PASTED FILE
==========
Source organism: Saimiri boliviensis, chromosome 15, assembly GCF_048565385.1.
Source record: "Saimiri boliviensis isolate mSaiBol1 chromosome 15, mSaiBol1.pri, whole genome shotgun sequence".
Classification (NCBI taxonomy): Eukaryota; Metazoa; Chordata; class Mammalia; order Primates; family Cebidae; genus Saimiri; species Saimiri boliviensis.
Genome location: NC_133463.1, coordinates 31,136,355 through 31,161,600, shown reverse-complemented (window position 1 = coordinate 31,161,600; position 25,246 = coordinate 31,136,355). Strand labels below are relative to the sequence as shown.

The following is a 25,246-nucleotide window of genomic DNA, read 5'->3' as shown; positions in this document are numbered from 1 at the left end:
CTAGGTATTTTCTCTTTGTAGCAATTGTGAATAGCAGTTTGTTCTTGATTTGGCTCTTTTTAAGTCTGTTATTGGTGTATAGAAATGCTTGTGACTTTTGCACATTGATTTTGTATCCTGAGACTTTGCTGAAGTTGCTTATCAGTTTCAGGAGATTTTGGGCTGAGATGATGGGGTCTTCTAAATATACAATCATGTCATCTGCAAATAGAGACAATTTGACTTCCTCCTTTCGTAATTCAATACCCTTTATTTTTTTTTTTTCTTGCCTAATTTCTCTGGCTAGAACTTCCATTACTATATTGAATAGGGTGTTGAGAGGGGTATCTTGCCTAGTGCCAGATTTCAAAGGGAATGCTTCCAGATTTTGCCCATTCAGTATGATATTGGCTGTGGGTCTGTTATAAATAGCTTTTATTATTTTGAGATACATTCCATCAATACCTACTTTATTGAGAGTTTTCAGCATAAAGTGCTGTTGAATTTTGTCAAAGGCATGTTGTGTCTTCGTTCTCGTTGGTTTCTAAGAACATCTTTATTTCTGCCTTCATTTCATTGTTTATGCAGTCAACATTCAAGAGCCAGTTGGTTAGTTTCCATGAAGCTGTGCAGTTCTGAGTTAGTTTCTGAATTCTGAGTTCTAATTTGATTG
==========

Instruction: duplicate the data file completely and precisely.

Source organism: Saimiri boliviensis, chromosome 15, assembly GCF_048565385.1.
Source record: "Saimiri boliviensis isolate mSaiBol1 chromosome 15, mSaiBol1.pri, whole genome shotgun sequence".
Classification (NCBI taxonomy): Eukaryota; Metazoa; Chordata; class Mammalia; order Primates; family Cebidae; genus Saimiri; species Saimiri boliviensis.
Genome location: NC_133463.1, coordinates 31,136,355 through 31,161,600, shown reverse-complemented (window position 1 = coordinate 31,161,600; position 25,246 = coordinate 31,136,355). Strand labels below are relative to the sequence as shown.

The following is a 25,246-nucleotide window of genomic DNA, read 5'->3' as shown; positions in this document are numbered from 1 at the left end:
CTAGGTATTTTCTCTTTGTAGCAATTGTGAATAGCAGTTTGTTCTTGATTTGGCTCTTTTTAAGTCTGTTATTGGTGTATAGAAATGCTTGTGACTTTTGCACATTGATTTTGTATCCTGAGACTTTGCTGAAGTTGCTTATCAGTTTCAGGAGATTTTGGGCTGAGATGATGGGGTCTTCTAAATATACAATCATGTCATCTGCAAATAGAGACAATTTGACTTCCTCCTTTCGTAATTCAATACCCTTTATTTTTTTTTTTTCTTGCCTAATTTCTCTGGCTAGAACTTCCATTACTATATTGAATAGGGTGTTGAGAGGGGTATCTTGCCTAGTGCCAGATTTCAAAGGGAATGCTTCCAGATTTTGCCCATTCAGTATGATATTGGCTGTGGGTCTGTTATAAATAGCTTTTATTATTTTGAGATACATTCCATCAATACCTACTTTATTGAGAGTTTTCAGCATAAAGTGCTGTTGAATTTTGTCAAAGGCATGTTGTGTCTTCGTTCTCGTTGGTTTCTAAGAACATCTTTATTTCTGCCTTCATTTCATTGTTTATGCAGTCAACATTCAAGAGCCAGTTGGTTAGTTTCCATGAAGCTGTGCAGTTCTGAGTTAGTTTCTGAATTCTGAGTTCTAATTTGATTG